WTO Must Harness Innovation for Global Growth


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WTO Must Harness Innovation for Global Growth

  1. 1. QNB Economics economics@qnb.com.qa January 26, 2014 Weekly Commentary WTO Must Harness Innovation for Global Growth The recent trade agreement reached by the World Trade Organization (WTO) has the potential to raise long-term global GDP growth. However, the agreement does not cover many of the areas that have been under negotiation since the Doha Round was launched in 2001. Extending the recent agreement to these areas would reap substantial dividends for global growth in the future. In particular, more could be done to leverage the positive impact of recent innovations in communications technology on global trade. In early December 2013, the 159 member countries of the WTO reached their first ever agreement since the founding of the institution in 1995. The most important part of the so-called “Bali Package,” named after the Indonesian island where the deal was brokered, relates to trade facilitation. This legally binds members to simplified customs procedures, which should reduce costs and increase speed and efficiency of customs clearance. The deal also includes agreement on difficult issues, such as how the WTO handles food security programs and better access to advanced-world economies for the least-developed economies. World trade liberalization is essential for economic development as it increases the flows of goods, services and capital. This reduces inefficiencies and exploits country-specific comparative advantages, thereby raising economic growth. The OECD has estimated that the recent agreement could lower the cost of trade by 10%-15% and eventually add between USD400bn and USD1trn to global GDP each year. The deal should raise trade flows, increase revenue collection, create more stable business environments investment. and attract greater foreign Nonetheless, the Bali Package only partially completes the Doha Round launched in 2001, which aimed to lower trade barriers and revise trade rules. The agenda for the Doha Round tackled a broad range of issues including: agricultural subsidies; investment across borders; debt in developing economies; trade in services; intellectual property; and trade in IT products. Further agreements in these, and other areas, could reap enormous dividends for world growth in the future. Historical World GDP Growth (1AD-2008)* (compound annual growth**, %) 5 Industrial Revolutions vastly reduce cost of trade 4 3 2 1 0 1-1000 1100 1200 1300 1400 1500 1600 1700 1800 1900 2000 -1 Sources: World Economics and QNB Group analysis * North American and “Western” GDP growth ** CAGR for each 10-year period given after 1820 Global trade flows have underpinned rapid economic development in recent centuries. GDP growth was 0.2% from 1AD to 1820AD, according to World Economics. In the mid-1800s, new technological innovations in transport (steamships, railroads and canals) and Disclaimer and Copyright Notice: QNB Group accepts no liability whatsoever for any direct or indirect losses arising from use of this report. Where an opinion is expressed, unless otherwise provided, it is that of the analyst or author only. Any investment decision should depend on the individual circumstances of the investor and be based on specifically engaged investment advice. The report is distributed on a complimentary basis. It may not be reproduced in whole or in part without permission from QNB Group.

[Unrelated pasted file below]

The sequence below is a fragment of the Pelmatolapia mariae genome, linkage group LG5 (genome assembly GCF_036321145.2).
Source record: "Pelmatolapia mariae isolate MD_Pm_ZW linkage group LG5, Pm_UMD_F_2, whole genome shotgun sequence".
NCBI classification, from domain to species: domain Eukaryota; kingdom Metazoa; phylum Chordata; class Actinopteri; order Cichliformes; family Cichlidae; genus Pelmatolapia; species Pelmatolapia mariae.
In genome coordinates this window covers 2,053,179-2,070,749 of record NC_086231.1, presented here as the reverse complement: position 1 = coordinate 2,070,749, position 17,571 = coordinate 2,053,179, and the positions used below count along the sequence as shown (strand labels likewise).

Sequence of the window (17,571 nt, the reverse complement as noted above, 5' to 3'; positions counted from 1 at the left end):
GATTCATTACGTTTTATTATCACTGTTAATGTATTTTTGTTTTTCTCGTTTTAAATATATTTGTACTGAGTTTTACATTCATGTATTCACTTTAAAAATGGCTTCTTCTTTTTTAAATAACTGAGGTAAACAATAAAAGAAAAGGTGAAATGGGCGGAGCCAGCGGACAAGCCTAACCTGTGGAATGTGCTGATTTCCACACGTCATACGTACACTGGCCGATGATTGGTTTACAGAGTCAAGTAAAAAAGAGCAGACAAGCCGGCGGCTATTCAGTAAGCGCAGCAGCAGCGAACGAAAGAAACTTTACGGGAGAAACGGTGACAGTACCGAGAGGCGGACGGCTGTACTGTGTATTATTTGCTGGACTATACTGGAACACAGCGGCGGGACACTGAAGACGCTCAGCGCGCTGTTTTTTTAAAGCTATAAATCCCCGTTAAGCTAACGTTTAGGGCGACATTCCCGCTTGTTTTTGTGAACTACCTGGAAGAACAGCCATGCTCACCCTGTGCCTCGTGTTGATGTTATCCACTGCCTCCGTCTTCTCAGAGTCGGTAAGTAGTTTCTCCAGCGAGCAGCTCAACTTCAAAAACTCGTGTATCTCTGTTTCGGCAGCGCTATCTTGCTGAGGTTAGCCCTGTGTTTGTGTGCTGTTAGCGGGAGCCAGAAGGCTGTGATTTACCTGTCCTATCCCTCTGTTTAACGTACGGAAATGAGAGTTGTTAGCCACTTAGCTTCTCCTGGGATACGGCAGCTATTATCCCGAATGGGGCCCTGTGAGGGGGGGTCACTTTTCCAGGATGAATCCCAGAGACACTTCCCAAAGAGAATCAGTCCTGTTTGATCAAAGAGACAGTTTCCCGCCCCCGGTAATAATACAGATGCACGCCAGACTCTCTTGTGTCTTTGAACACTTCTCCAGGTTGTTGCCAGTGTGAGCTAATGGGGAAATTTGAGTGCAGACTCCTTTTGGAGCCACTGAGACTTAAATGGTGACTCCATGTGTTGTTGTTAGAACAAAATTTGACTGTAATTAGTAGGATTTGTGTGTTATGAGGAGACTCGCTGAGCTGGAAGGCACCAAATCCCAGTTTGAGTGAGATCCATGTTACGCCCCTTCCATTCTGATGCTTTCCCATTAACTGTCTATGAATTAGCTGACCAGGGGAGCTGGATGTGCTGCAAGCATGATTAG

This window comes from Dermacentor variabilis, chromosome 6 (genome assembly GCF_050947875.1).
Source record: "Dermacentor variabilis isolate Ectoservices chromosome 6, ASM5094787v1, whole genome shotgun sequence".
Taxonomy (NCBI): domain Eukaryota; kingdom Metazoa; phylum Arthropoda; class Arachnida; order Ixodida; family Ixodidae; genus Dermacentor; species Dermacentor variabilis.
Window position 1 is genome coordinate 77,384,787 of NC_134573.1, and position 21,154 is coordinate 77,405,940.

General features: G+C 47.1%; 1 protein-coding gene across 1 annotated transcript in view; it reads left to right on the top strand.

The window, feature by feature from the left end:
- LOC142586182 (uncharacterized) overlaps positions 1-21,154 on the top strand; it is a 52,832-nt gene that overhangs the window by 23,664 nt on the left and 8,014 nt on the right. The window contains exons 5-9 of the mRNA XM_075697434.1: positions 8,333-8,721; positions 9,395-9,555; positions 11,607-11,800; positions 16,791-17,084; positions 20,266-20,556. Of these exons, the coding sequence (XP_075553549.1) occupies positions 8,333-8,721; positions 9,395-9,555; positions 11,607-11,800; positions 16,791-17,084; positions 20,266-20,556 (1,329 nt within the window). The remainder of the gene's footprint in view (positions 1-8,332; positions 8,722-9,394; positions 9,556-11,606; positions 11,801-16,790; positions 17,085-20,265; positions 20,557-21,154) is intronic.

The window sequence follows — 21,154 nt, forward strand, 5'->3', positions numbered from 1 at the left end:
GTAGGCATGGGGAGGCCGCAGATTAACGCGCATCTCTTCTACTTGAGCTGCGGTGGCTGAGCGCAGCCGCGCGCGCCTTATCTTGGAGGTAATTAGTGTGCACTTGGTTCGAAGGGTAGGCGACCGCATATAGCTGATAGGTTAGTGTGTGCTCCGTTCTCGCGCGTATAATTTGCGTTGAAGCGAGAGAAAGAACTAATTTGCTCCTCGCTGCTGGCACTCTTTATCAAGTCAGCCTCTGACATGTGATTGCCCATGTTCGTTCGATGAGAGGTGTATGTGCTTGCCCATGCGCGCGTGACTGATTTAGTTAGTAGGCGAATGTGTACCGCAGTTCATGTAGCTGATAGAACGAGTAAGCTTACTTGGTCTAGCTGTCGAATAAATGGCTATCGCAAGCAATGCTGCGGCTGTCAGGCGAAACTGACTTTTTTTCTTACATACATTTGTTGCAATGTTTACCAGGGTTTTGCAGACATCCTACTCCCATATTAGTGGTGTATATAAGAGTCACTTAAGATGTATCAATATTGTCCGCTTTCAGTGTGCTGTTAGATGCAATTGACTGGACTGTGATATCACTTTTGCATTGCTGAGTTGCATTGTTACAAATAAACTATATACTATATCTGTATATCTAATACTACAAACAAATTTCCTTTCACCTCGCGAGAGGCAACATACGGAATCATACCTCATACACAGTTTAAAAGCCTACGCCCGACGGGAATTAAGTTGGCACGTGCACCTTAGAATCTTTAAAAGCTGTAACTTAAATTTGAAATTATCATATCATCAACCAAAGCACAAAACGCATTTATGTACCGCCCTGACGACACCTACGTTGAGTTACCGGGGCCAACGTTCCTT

2. 2. Weekly Commentary communications (telegraph) greatly reduced transportation costs and led to a rapid increase in global trade. As a result, global GDP has grown at a compound annual rate of 3.6% since 1820. Further technological innovations have continued this process of global integration and greater trade. In the 1980s, global trade only accounted for 19% of world GDP; between 2004 and 2013 it averaged 30% of GDP. The benefits of greater trade for economic development are clear. The rise of China and India as global economic powers in recent decades has been largely driven by their integration into the global economy through trade, lifting around one billion people out of poverty over the last 30 years. Overall, it is clear that global trade agreements have enormous potential for higher economic growth. Furthermore, the latest innovations in communications technology create huge opportunity for growth in non-merchandise trade, such as trade in services, IT products and intellectual property. Innovations in communications also make it more straightforward to transfer financial capital around the world. An easing of restrictions in this area would further enhance global integration and trade. To fully harness the enormous potential of new technological innovation and keep pace with its advances, the WTO should accelerate the rate at which it makes agreements to more than once every 18 years. QNB Economics economics@qnb.com.qa January 26, 2014